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How friendly bacteria can help UTIs

23 Nov 2022 • 1 min read

We know friendly bacteria can help improve our digestion, but did you know they can fight UTIs like cystitis too? A urinary tract infection (UTI) is uncomfortable at best and can lead to a kidney infection at worst. And if you’re susceptible, you may worry about taking antibiotics every time you’re ill. One growing area of research is using friendly bacteria supplements to help prevent and treat UTIs. So, how exactly do they work? Handpicked content: What is digestion?

What is a UTI?

A UTI is an infection anywhere in the urinary system, including the urethra and bladder. Symptoms include:
  • Feeling like you always need to pee
  • Pain or burning when you pee
  • Cloudy and/or strong-smelling urine
  • Pain during sex
  • Abdominal and/or lower back pain
Handpicked content: 10 reasons why your back hurts

What causes a UTI?

A UTI is caused when ‘bad’ bacteria enter the urethra, travel up into the bladder, and can spread into the kidneys. Women have a much shorter distance between the anus and the entrance to the urethra, so bacteria are more easily transferred. More than 50% of women have at least one UTI in their lifetime. Other causes include having sex, not emptying the bladder properly, menopause (oestrogen helps prevent bacteria clinging to the vaginal walls) and antibiotics, as continued use can make recurring UTIs (rUTI) more likely. Handpicked content: What exactly is the menopause?

How friendly bacteria help UTIs

‘Friendly’ bacteria work by replacing ‘bad’ bacteria in your body. Taking a supplement can help restore the natural balance in the vagina and bladder, especially if repeated courses of antibiotics have wiped out both types of bacteria. One study by the University of Washington in 2011 found only 15% of women given a friendly bacteria pessary suffered from recurrent UTI, compared with 27% using a placebo. Another study published in the Indian Journal of Urology in 2008 concluded that friendly bacteria supplements ‘have the potential for a future alternative prevention and treatment strategy in recurrent UTI.’ Canadian researchers in 2001 discovered that taking a supplement could restore and maintain healthy vaginal bacteria in 90% of women, while in 2003 a separate Canadian team found that friendly bacteria not only improved vaginal health, but could also restrict the growth of bad bacteria.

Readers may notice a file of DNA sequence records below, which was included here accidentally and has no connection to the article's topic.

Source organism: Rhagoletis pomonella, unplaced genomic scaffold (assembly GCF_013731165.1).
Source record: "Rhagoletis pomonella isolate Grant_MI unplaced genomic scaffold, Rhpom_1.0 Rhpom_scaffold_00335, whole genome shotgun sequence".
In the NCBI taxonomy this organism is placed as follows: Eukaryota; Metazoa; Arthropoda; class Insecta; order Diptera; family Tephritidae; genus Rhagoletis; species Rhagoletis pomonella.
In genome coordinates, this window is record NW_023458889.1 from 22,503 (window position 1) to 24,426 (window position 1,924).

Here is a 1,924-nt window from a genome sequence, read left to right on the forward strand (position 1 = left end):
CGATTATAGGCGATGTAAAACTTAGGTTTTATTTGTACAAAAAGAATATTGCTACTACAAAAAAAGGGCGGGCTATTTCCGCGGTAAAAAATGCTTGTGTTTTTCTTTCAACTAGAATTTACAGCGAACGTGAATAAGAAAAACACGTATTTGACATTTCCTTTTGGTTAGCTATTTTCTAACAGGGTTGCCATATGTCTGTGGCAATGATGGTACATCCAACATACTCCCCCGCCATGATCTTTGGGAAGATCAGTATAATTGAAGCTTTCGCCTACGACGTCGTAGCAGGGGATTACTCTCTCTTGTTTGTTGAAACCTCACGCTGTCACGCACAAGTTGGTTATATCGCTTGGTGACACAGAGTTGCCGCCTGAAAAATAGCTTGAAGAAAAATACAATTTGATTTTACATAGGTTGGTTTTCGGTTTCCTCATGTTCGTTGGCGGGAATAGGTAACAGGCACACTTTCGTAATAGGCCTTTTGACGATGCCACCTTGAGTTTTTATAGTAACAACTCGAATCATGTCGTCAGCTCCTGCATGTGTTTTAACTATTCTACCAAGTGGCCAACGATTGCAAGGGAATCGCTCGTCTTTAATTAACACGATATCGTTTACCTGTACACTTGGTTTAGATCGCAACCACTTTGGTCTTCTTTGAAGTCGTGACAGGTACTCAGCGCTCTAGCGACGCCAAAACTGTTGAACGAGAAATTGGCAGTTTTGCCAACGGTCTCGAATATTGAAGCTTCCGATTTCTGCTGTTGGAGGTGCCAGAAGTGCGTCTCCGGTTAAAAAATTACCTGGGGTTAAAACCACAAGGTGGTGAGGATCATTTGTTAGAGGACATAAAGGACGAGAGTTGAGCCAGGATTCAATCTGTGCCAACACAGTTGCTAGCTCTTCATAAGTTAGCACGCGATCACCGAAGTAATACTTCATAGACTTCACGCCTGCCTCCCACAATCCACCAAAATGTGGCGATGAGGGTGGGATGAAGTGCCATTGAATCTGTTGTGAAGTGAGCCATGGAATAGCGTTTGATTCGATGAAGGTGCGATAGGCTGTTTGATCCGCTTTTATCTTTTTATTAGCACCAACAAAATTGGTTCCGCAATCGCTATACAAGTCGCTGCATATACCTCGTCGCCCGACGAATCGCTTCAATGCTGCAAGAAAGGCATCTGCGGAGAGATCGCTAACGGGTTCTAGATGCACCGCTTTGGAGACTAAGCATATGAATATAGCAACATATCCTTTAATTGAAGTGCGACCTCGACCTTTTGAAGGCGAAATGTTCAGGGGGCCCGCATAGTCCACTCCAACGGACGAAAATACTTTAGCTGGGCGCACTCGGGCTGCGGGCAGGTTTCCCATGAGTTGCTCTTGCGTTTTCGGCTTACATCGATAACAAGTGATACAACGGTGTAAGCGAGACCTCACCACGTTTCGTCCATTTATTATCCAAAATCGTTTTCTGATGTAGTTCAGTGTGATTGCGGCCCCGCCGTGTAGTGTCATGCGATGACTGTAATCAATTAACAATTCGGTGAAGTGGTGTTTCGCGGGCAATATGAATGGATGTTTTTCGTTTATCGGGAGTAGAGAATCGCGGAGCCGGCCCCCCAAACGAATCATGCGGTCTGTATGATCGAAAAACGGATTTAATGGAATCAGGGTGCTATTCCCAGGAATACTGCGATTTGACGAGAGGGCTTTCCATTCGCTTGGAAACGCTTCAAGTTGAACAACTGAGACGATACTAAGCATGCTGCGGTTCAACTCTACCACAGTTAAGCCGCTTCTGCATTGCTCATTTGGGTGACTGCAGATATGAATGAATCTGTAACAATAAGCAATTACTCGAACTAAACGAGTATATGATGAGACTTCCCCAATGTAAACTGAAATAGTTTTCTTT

How should I take friendly bacteria for UTIs?

Many of the studies found different strains of the Lactobacillus bacteria had the most benefits, taken either as a pessary or in a capsule. Talk to your GP if you’re interested in using friendly bacteria to help prevent or treat UTIs. You can also find friendly bacteria in some fermented foods, such as kefir, plain yoghurt, sauerkraut, kombucha tea and kimchi.
Advice is for information only and should not replace medical care. Please consult a doctor or healthcare professional before trying any remedies.
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http://www.umm.edu/health/medical/altmed/condition/urinary-tract-infection-in-women https://www.ncbi.nlm.nih.gov/pmc/articles/PMC3079401/ https://www.ncbi.nlm.nih.gov/pmc/articles/PMC2684288/ https://www.ncbi.nlm.nih.gov/pubmed/11750220/ https://www.ncbi.nlm.nih.gov/pubmed/12628548/
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